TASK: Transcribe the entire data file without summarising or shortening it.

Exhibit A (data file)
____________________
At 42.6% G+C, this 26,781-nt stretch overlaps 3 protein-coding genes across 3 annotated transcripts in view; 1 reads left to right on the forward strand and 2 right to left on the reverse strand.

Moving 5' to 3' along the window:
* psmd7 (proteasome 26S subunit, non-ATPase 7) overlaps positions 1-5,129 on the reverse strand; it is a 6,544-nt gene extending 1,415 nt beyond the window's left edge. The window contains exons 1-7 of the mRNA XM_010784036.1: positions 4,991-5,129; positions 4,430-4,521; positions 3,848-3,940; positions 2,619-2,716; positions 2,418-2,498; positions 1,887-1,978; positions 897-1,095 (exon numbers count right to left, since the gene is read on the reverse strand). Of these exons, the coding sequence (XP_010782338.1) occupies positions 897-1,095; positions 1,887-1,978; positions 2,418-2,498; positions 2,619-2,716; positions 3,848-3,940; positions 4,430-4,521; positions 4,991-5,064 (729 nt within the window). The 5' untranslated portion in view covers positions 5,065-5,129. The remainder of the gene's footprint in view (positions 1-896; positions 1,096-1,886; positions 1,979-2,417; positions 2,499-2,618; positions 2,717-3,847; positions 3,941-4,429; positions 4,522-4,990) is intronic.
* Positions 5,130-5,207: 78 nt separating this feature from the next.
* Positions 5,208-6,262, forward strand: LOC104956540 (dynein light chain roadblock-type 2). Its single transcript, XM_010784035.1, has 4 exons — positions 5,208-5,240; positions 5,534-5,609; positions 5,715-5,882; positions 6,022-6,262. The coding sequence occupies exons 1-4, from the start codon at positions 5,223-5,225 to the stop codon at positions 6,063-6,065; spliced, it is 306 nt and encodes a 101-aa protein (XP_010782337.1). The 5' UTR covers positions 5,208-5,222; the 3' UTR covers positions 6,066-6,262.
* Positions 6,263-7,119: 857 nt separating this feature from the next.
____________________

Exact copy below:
At 42.6% G+C, this 26,781-nt stretch overlaps 3 protein-coding genes across 3 annotated transcripts in view; 1 reads left to right on the forward strand and 2 right to left on the reverse strand.

Moving 5' to 3' along the window:
* psmd7 (proteasome 26S subunit, non-ATPase 7) overlaps positions 1-5,129 on the reverse strand; it is a 6,544-nt gene extending 1,415 nt beyond the window's left edge. The window contains exons 1-7 of the mRNA XM_010784036.1: positions 4,991-5,129; positions 4,430-4,521; positions 3,848-3,940; positions 2,619-2,716; positions 2,418-2,498; positions 1,887-1,978; positions 897-1,095 (exon numbers count right to left, since the gene is read on the reverse strand). Of these exons, the coding sequence (XP_010782338.1) occupies positions 897-1,095; positions 1,887-1,978; positions 2,418-2,498; positions 2,619-2,716; positions 3,848-3,940; positions 4,430-4,521; positions 4,991-5,064 (729 nt within the window). The 5' untranslated portion in view covers positions 5,065-5,129. The remainder of the gene's footprint in view (positions 1-896; positions 1,096-1,886; positions 1,979-2,417; positions 2,499-2,618; positions 2,717-3,847; positions 3,941-4,429; positions 4,522-4,990) is intronic.
* Positions 5,130-5,207: 78 nt separating this feature from the next.
* Positions 5,208-6,262, forward strand: LOC104956540 (dynein light chain roadblock-type 2). Its single transcript, XM_010784035.1, has 4 exons — positions 5,208-5,240; positions 5,534-5,609; positions 5,715-5,882; positions 6,022-6,262. The coding sequence occupies exons 1-4, from the start codon at positions 5,223-5,225 to the stop codon at positions 6,063-6,065; spliced, it is 306 nt and encodes a 101-aa protein (XP_010782337.1). The 5' UTR covers positions 5,208-5,222; the 3' UTR covers positions 6,066-6,262.
* Positions 6,263-7,119: 857 nt separating this feature from the next.